After we finished Pine Creek we needed to take care of some business like finding a place to camp that evening and getting that set up. Once we had that taken care of and had eaten some food we set out for Refrigerator Canyon. The approach is the same as Angels Landing in Zion. It’s short and paved, but steep. And carrying a 300 foot rope in addition to all your other gear in your pack up the steep trail is sure going to try to convince your legs to quit. But about two-thirds up the trail you drop down into the canyon and start going back down—the fun way. It starts with a couple down-climbs (climbing down obstacles without a rope attached to your harness) and then has a couple short rappels to get you to the top of a high cliff. The next two rappels were actually one rappel with a ledge on the cliff to rig a second rappel. At a total of 300 feet between the two it is definitely easier and safer to rig it separately. After you are down you are left with a short hike out where you meet back up with the paved trail.
Saturday was already scheduled as a long day, but a few mistakes on our part made it even longer. In the morning, we parked one car at the Zion Visitor Center where we would end up and then headed out to the trailhead for Englestead Canyon with the other car. We weren’t driving a four-wheel drive vehicle so we decided to stop short of the trailhead and hike in the rest of the way based on the dirt road conditions. However, we missed a turn for the trailhead and continued hiking past. While still trying to follow the directions (but on the wrong side of the canyon) we ended up hiking almost two hours in the wrong area before we finally were able to get back on track. From there the approach hike was much quicker and easier. We arrived at the first rappel about 11:00am. At almost 300 feet it offers quite the majestic view. We took our time getting everything set up using 3 different ropes and we were on our way. The canyon meets up with Orderville Canyon and you can exit either way out. We chose to go down Orderville and then down the Narrows where it exits at the Temple of Sinawava. It adds a lot of water (especially at that time since the canyons were pretty full). The combination of canyons offered many challenging rappels and down-climbs as well as hiking in and through water including several “swimmers” where we had to swim through sections. We made good time once we got started down the actual canyon and ended up finishing in 7 hours. We were quite pleased with the time and also enjoyed the unique landscape and environment that few people get to see.
We took the Zion shuttle to the Visitor Center where we had one car parked, then headed out for dinner. After we ate, we started driving up to the Englestead trailhead where we had left our other car. We got there after dark and realized that we were going to have issues getting the car out. It was parked on the top of a hill, but rain earlier that day had turned it into a few inches of mud and there was a rut in the road that forced the car straight into the side of the hill. We had one four-wheel drive vehicle but not one that was equipped to handle the conditions. It made it up the hill but at the top we had trouble turning it around and then kept sliding into the side of the hill trying to go down. After about 30 minutes, we finally got the four-wheel drive vehicle out and decided to leave the other car there and come back in the morning, hoping it wouldn’t rain anymore and the mud would harden enough to drive it out.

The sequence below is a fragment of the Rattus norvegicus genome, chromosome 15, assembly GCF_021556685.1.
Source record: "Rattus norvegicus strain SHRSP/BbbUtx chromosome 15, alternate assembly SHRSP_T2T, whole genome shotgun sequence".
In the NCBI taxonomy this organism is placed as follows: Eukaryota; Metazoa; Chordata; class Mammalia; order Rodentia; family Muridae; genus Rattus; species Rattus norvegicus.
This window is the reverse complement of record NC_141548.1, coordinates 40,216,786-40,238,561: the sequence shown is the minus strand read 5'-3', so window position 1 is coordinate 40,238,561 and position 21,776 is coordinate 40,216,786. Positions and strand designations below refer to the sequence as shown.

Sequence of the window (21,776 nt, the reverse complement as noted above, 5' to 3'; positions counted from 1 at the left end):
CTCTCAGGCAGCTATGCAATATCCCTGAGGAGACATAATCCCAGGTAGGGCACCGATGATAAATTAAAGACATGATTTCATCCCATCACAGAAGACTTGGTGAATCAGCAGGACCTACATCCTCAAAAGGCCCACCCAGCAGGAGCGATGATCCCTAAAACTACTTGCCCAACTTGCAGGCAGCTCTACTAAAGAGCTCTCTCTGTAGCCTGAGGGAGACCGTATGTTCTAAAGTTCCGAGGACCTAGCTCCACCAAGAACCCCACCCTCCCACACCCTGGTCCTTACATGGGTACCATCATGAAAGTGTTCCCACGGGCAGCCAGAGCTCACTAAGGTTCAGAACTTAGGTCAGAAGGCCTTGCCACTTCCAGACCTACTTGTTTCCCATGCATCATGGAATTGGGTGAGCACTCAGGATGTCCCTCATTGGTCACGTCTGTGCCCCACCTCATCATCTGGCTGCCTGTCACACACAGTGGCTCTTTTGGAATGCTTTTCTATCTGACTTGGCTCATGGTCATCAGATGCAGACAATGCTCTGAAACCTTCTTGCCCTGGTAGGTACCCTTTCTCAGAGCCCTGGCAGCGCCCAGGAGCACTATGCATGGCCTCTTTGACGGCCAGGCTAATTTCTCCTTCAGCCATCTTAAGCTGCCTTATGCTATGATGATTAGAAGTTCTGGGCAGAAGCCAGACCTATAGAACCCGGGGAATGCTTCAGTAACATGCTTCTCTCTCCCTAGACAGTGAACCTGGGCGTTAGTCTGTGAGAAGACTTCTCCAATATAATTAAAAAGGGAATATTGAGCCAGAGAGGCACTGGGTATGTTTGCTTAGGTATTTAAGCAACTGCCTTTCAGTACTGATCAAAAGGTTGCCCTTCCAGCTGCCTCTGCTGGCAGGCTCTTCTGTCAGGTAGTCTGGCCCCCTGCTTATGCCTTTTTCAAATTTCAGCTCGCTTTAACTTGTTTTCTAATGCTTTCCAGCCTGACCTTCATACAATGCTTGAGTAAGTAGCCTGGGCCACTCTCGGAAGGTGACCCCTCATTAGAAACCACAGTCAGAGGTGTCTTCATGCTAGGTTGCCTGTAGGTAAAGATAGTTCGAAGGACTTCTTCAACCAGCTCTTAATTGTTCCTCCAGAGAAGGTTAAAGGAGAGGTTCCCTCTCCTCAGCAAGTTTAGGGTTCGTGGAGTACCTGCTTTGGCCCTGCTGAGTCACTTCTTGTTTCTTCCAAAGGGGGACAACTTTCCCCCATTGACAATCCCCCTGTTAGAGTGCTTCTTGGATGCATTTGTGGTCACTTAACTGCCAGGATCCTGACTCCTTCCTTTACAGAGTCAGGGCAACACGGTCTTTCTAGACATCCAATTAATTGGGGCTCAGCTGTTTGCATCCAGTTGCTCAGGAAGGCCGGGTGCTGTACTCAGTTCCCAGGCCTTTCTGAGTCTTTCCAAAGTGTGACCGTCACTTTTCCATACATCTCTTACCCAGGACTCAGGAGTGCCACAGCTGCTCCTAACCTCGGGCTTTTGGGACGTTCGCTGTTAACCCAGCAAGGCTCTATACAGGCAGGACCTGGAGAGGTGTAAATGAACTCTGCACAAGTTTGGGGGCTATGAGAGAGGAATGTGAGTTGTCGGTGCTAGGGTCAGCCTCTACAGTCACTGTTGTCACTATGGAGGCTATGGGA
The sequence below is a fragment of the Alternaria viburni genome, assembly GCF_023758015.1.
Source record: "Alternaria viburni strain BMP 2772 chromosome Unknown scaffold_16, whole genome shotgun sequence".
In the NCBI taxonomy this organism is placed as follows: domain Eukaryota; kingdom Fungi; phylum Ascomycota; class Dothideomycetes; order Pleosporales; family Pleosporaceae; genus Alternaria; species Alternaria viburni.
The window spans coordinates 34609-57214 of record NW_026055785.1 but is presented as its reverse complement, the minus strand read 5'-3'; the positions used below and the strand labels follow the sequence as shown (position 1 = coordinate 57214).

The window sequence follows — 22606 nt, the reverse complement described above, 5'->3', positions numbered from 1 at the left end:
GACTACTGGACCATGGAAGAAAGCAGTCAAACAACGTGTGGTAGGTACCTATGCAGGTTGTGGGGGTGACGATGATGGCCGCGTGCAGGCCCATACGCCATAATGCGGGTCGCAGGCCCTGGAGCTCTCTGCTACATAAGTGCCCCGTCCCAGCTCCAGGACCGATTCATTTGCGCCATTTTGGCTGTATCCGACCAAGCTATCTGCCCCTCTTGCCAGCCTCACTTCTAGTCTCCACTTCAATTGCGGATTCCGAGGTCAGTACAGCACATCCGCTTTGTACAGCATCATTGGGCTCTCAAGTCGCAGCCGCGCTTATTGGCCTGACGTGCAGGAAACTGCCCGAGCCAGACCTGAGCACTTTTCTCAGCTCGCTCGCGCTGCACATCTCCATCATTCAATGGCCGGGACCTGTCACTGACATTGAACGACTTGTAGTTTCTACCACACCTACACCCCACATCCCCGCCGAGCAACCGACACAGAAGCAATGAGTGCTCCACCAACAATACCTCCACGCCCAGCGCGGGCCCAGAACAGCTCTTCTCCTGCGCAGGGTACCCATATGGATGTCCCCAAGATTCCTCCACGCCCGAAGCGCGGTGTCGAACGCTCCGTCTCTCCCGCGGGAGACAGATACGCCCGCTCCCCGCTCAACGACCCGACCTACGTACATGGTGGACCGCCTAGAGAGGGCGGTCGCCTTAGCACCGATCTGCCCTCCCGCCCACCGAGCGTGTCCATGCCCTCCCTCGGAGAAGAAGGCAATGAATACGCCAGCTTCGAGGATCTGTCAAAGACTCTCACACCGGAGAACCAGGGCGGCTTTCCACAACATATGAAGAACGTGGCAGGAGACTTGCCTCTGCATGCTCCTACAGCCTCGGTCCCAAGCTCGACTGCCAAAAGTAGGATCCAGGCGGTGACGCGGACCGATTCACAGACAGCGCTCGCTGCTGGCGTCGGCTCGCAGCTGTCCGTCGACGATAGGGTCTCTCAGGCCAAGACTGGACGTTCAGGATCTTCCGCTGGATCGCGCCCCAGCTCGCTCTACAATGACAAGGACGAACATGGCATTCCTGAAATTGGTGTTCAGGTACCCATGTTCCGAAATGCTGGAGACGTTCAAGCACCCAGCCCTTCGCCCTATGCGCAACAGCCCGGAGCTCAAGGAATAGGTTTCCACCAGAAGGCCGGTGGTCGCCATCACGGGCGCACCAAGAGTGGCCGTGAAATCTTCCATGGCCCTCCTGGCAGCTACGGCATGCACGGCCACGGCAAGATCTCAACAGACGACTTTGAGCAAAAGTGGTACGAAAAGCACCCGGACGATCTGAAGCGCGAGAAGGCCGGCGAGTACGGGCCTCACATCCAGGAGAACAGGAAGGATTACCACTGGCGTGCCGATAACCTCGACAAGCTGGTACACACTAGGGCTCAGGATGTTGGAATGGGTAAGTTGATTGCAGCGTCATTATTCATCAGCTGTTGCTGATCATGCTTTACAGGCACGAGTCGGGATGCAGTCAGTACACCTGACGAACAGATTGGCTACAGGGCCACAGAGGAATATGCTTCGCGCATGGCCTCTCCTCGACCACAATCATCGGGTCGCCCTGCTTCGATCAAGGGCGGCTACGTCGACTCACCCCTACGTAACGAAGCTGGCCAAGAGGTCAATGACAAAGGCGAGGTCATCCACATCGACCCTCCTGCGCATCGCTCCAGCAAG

We went back the next morning after we had packed up camp and while it wasn’t perfect, the road conditions were much better. After a little work, we got the other car out. We were very glad we had stopped where we did and didn’t drive any farther as the road was much worse beyond that point. Now we had to decide if we could hike another canyon that day. We had two options but had already ruled out the first, Mystery Canyon, since it was a pretty long hike and we already were getting a late start. We were still considering the second option, Birch Hollow, which was in the same neighborhood we were in and was quite a bit shorter. We drove over to find the trailhead and were a little concerned that the roads still had some slick mud on them. We were also out of cell phone range so we couldn’t check the weather and looking at the sky saw some stuff that caused concern. After deliberating we decided we should bail on the canyon and just head home. Without a firm weather report we didn’t feel good about it. Not only did we have to worry about flash floods, but also the roads would be impassable if it did rain any more. It was sad to turn away the opportunity to go through another canyon, but we decided it was better to enjoy what we had done and plan another trip to continue the adventures.
Author’s Note on Canyoneering: While canyoneering is a safe outdoor activity when done right, there are inherent risks associated with such participating. It is NOT recommended that you participate without the required skills and equipment. If you do not have the skills or equipment needed, it is recommended that you participate in classes, hire a guide, or find other people who do have the skills and equipment that will take you and teach you the proper way to participate in these types of activities. It is not recommended that you buy equipment, watch some YouTube videos and then head out to the canyons. Many people have been seriously injured or died as a result of improperly descending a canyon.